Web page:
Oxfam in Algeria has operated in the Sahrawi refugee camps alongside local partner organizations since the start of the crisis in 1975.  Every day we see how communities are suffering and losing hope for their future while the efforts for an inclusive, sustainable peace have failed. Today, 94 per cent of the over 173,000 Sahrawi refugees[2] are dependent on humanitarian aid to meet basic needs such as food, water and shelter. Malnutrition rates are climbing, with food security a reality for only 12 per cent of households.  This is a critical moment for the international community to stand with Sahrawi refugees and ensure that their rights, dignity and futures are protected after failing them for far too long.


[1]  Resolution 2602 (2021) adopted by the Security Council at its 8890th meeting, on 29 October 2021

[2] WFP, Food Security Assessment for Sahrawi refugees, 2018

Oxfam Aotearoa: Fossil of the Day award “embarrassing”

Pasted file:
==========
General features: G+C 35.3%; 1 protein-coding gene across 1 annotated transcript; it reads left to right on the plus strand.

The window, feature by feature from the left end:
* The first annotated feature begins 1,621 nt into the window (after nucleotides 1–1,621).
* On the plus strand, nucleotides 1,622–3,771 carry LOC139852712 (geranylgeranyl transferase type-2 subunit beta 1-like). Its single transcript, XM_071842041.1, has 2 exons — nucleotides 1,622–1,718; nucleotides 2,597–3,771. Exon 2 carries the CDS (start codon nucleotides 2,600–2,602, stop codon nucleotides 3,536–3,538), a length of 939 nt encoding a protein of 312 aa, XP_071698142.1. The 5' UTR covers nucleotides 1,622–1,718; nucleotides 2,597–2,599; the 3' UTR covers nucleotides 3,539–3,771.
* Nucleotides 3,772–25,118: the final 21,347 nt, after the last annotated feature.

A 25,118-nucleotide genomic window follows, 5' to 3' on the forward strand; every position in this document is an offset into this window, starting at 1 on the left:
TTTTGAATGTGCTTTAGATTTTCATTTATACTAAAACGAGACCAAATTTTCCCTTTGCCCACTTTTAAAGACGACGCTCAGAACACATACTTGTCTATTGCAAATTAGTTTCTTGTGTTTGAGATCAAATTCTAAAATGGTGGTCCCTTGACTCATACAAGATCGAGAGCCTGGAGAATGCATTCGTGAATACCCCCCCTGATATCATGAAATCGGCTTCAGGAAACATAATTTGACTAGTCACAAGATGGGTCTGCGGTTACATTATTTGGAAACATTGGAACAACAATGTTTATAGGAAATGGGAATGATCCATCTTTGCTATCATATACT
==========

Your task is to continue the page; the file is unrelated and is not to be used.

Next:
Oxfam Aotearoa has criticised the New Zealand government for winning the runner up for the “Fossil of the Day” award that Minister James Shaw received at COP26 overnight. The award, presented by the Climate Action Network (CAN), is given to the nation who has hindered COP26 negotiations the most. Oxfam Aotearoa Campaign Lead Alex Johnston said:

“It is embarrassing that our government is receiving such an ‘award’ on a global stage. This is not a good representation of Kiwis; this is not our kaupapa.”

CAN pointed out that the New Zealand government put out a revised Nationally Determined Contribution (NDC) the night before COP, which Oxfam Aotearoa and other organisations said was inconsistent with the Paris Agreement due to its unambitious 2030 target. Oxfam previously reprimanded the updated NDC saying that it relies heavily on paying other countries to do the work for us. As CAN said in their release put out today: